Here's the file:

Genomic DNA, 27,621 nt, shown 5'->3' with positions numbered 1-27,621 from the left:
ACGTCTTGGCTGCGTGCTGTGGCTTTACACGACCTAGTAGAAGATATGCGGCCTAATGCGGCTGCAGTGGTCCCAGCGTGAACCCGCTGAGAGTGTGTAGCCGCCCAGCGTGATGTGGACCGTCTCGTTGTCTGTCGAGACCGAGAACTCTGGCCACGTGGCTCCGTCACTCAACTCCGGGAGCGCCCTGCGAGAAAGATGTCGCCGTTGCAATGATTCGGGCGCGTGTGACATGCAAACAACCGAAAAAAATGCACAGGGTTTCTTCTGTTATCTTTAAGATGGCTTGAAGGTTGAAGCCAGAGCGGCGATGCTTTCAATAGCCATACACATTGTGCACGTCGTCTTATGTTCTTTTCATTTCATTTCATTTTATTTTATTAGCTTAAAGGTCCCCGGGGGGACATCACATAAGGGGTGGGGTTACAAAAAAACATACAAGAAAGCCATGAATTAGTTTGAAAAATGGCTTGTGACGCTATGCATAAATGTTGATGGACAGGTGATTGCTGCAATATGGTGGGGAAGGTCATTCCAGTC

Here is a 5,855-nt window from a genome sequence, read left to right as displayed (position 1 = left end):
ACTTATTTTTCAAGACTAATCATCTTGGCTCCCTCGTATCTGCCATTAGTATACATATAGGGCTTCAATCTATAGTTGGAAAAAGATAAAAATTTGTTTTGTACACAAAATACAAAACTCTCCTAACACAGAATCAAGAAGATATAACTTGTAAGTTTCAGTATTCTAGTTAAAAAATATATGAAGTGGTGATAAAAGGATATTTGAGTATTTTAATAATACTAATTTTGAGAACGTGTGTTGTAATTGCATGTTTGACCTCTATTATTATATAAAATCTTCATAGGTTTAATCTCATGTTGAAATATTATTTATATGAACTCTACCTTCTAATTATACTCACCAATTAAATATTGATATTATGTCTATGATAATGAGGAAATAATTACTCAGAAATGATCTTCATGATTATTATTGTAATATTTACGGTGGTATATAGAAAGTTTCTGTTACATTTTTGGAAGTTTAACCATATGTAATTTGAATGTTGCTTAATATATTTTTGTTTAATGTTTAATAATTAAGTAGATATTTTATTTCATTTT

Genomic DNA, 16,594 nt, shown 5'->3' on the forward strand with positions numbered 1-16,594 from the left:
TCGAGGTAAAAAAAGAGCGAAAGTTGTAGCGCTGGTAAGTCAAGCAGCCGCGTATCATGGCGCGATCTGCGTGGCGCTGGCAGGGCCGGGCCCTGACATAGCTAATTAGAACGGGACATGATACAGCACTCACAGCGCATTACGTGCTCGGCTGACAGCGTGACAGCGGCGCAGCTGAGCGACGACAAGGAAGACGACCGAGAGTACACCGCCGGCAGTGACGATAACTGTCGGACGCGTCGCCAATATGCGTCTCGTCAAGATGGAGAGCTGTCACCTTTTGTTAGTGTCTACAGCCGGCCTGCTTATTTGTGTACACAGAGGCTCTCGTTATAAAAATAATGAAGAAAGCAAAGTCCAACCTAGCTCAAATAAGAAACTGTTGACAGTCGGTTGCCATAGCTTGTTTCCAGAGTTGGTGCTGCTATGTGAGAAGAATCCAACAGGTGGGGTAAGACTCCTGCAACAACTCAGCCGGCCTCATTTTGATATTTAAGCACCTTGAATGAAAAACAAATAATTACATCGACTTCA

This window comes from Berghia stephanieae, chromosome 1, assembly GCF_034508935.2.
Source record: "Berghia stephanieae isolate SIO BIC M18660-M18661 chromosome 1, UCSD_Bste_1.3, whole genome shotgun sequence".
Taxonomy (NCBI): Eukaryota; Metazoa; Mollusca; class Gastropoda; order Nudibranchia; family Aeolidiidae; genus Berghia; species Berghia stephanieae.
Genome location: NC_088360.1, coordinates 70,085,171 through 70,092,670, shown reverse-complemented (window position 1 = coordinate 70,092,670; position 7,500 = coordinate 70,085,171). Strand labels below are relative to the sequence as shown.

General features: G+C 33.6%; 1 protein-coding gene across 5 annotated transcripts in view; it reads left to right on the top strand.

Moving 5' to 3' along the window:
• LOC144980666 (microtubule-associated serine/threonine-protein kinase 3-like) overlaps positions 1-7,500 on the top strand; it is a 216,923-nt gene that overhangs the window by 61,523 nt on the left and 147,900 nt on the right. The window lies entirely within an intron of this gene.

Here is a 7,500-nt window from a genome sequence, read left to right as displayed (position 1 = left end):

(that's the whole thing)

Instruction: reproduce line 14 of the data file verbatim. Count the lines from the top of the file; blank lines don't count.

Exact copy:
Here is a 7,500-nt window from a genome sequence, read left to right as displayed (position 1 = left end):